Word Count =545 words
Estimated Reading Time = 2 minutes 42 seconds
Hello love. Another month has come and gone and I’m glad to admit that I have a lot to be thankful for in the precipice of yet another beginning.
My reading streak persists with a glorious fervor. I read Agatha Christie’s The Mystery of the Blue Train, Enid Blyton’s Six O’Clock Tales, Siobhan Dowd’s The Ransom of Dond, Roald Dahl’s Fantastic Mr. Fox, and Judy Hamilton’s Scottish Myths and Legends.
You can click here to read my reviews.
It has been a very deliberate move on my part to look for books that I like and schedule time to read them. It has also dented my finances quite a bit. But you cannot put a price on the satisfaction of consuming a good story (he said to abase his guilt) and these have all been such great stories in their own capacity.
I also attempted a bit of a solo challenge of writing a story a day and publishing them on Instagram. It only lasted a few days, but in the time that I was successful, I quite enjoyed myself. I rode the spirit of NANOWRIMO and in the end, I was able to start work on a little long-term project that will not materialize until much later. So yes, I’m very pleased with myself, all things considered.
It has been a hard time for me and my family as well. On 29th November 2020, I lost my dad when I was right in the middle of NANOWRIMO. It gutted me to the core that during a month that once brought so much joy, I would now recall the greatest loss. The unfairness of it is an unfading scar that I will forever bear.
In my grief, I was sure I wouldn’t have it within me to write again and especially in November, but time, it seems, has proven me wrong. We had a short memorial service on the 29th in which we took time to remember him, not that we can ever forget him. Then we shed a few tears and laughed and God allowed such a horrible memory to bloom with such hopeful promise.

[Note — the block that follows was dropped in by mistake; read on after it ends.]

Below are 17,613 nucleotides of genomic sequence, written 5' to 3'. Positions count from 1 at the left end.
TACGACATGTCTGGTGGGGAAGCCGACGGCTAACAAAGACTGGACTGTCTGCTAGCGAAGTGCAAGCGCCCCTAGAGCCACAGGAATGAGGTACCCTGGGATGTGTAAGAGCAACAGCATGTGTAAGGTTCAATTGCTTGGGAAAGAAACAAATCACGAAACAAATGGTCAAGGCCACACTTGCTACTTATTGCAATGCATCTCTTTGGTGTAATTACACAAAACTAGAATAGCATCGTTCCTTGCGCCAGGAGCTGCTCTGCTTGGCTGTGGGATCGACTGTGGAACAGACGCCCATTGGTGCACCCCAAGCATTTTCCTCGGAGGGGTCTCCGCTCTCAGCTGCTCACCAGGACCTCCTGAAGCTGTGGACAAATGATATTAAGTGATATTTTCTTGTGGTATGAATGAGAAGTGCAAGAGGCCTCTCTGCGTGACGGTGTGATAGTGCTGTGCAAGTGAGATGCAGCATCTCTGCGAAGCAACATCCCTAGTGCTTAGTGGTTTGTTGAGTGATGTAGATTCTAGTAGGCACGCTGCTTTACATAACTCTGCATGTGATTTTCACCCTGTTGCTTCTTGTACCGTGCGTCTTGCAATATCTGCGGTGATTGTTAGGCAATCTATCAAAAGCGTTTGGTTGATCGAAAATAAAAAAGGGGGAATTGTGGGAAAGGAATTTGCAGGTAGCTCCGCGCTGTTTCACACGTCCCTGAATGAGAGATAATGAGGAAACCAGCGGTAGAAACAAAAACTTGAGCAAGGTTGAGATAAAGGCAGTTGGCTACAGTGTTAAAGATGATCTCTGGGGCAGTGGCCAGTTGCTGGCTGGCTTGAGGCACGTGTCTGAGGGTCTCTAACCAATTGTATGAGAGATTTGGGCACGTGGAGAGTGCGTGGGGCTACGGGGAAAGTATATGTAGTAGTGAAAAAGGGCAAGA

What makes me swell with even more joy is that I have begun to pray again. It is a difficult thing to wrestle with grief and fractured faith. It is an even more astounding thing to find faith once more in the brokenness of grief. It is something you cannot understand until you have lost a loved one and had to face a God of love who allowed said loss to sweep with its vehemence.
I did not perceive healing within my grief. I did not want the comfort of a God who would be as unfeeling as to willingly allow grief to visit me so unexpectedly. Then again here I am, in the steps of healing, hand in hand with the same God I could not stand to face.
Love is a mystery and it propels us to do the unthinkable. It comforted me, dried my tears, and is slowly bringing me to a place of acceptance. I was not willing to get there, but now, slowly, I am starting to consider it.